The other two bug fixed resort around the build files provided with Stubbles releases: PHP_CodeSniffer introduced a bc break with bugfix release 1.2.2. We adjusted the check-style target to be compatible with this version. Additionally we fixed the setup-examples target, which was broken due to the change of how the projectdir attribute is evaluated since Phing 2.4.0, and slipped through in 1.1.0 when we did the change to this Phing version.
As always, you can get the release from our downloads page.
Sunday, March 7. 2010
This weekend we shipped the fresh Stubbles 1.1.0 release to our downloads page, bringing one or the other great new feature to our users. This includes but is not limited to full support for dependency injection on interceptors, delayed logging, support for providing REST services, and several more improvements which allow simpler usage of Stubbles by supporting dependency injection on even more places throughout the framework.
Such improvements can be seen on the example of how the usage of databases had to be enabled in Stubbles 1.0.0 and how it could be done with 1.1.0: With 1.0.0 you had to configure the database connections in a config file, and you had to add the stubDatabaseBindingModule to the list of binding modules which configure the binder. Now in Stubbles 1.1.0 the last step is not necessary any more, you only require a config file (which, btw, changed from XML to ini format), and after the config file is there you can start in your application classes to get database connection or entity manager instances injected. This works because we added annotations to the framework classes, so that the framework provides a usable default binding without the need to explicit specify these defaults by the user. However, if the default bindings do not satisfy a user's needs he still can configure his own database bindings using his own binding module. Convention over configuration, sort of.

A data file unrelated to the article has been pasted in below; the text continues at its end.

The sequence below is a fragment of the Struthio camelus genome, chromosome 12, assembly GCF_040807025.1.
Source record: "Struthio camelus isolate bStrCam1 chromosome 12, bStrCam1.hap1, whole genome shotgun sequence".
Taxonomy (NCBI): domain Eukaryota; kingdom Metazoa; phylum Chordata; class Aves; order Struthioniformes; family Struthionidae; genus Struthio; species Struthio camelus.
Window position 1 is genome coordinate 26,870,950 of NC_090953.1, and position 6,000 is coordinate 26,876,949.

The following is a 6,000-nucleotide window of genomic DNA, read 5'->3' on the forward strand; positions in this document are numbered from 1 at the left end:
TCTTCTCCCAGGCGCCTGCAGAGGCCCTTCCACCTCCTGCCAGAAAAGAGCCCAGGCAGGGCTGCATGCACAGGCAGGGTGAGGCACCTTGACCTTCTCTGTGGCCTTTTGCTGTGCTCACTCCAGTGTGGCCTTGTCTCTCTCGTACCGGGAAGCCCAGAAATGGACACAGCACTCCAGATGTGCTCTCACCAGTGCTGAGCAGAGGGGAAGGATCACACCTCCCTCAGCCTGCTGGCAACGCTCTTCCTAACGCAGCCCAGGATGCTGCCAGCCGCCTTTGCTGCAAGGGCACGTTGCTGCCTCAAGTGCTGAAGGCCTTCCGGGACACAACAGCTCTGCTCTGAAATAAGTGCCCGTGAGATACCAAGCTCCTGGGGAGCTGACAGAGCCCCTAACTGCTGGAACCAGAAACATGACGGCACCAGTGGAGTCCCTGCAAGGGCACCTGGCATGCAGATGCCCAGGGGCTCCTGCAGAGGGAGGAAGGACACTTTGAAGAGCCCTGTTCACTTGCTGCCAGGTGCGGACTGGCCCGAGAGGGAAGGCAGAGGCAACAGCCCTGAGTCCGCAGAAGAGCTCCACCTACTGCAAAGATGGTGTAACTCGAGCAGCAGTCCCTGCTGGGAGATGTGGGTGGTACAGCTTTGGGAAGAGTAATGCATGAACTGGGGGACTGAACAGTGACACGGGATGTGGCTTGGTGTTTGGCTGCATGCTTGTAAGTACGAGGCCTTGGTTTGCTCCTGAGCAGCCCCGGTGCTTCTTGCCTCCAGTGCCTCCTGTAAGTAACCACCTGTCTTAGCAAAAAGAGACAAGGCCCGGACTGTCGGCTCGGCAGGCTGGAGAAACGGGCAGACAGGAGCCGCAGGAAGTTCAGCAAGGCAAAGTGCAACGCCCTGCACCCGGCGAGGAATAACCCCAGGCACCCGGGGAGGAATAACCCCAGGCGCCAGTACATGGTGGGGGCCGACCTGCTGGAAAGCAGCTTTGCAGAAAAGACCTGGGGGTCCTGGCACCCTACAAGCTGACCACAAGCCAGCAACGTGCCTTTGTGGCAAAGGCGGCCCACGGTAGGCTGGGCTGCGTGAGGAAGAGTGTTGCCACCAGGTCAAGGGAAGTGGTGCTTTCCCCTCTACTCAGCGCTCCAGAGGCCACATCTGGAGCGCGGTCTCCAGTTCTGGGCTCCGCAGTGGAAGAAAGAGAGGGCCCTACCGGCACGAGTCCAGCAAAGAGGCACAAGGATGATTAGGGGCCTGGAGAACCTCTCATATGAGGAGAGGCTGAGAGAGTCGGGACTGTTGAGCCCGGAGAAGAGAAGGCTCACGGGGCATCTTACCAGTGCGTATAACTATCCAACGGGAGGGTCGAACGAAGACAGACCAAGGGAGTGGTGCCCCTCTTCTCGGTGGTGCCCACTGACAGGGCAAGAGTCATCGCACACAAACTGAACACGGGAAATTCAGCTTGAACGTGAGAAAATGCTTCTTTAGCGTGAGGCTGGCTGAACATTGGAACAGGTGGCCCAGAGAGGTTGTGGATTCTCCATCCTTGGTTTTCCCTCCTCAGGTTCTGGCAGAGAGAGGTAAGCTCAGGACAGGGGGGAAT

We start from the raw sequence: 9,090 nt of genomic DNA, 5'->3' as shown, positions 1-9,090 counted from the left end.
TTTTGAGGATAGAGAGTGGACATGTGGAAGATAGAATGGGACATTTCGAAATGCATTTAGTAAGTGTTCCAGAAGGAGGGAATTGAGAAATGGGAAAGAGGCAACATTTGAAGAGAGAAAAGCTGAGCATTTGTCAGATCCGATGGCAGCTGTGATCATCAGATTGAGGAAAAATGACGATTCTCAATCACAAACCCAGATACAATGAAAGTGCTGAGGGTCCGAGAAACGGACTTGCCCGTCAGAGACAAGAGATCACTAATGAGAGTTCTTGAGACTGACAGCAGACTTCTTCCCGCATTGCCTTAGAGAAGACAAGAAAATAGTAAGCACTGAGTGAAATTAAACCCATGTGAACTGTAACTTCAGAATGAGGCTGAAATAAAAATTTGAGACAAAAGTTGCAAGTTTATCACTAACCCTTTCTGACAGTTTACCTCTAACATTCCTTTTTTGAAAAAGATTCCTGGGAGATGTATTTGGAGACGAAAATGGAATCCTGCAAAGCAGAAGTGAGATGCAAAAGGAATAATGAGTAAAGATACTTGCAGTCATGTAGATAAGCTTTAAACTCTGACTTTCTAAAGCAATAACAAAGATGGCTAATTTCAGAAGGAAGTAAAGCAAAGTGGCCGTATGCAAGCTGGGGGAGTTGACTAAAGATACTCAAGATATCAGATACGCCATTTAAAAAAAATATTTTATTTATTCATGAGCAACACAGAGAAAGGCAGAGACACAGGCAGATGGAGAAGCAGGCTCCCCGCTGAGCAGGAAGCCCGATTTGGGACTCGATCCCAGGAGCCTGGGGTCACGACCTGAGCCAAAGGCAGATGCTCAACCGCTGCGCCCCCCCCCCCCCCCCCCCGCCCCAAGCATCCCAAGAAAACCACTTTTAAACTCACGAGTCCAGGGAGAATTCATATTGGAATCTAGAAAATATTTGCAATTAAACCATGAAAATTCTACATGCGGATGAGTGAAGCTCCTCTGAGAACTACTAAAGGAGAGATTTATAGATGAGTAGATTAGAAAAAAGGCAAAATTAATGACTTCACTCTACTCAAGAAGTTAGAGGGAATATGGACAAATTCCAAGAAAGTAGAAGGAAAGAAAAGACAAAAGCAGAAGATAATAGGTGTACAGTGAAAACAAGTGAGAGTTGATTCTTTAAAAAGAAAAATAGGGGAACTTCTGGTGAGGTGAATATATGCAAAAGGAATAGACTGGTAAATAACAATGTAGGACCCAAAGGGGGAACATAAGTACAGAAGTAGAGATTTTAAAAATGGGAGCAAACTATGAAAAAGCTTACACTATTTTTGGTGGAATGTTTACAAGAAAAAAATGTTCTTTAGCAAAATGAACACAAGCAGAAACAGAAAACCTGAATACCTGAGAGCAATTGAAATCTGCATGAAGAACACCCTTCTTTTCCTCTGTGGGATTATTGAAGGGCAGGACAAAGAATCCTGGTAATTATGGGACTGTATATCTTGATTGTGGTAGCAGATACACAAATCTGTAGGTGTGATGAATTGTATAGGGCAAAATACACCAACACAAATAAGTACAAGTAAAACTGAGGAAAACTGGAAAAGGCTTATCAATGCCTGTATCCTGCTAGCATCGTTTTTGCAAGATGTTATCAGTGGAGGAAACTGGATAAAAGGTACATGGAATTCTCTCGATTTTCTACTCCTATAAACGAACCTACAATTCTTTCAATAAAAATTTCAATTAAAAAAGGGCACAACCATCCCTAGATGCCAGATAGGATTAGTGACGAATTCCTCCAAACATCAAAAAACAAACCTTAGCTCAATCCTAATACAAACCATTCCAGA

Get the release from our downloads page, for a full list of changes see the changelog.
Monday, February 15. 2010
Seldom in a life of a developer it comes to the point where a bug can be fixed by a feature addition. This February, it happend to vfsStream. A user reported a bug where overwriting an existing vfsStream file with new but smaller content replaced only portions of the file, leaving the rest in place instead of truncating the old content before writing the fresh content. After some investigation it turned out the best fix for the problem was to implement the long scheduled feature issue 7. Thought, said, done. So today I shipped vfsStream 0.6.0 including complete support for for $mode param when opening files.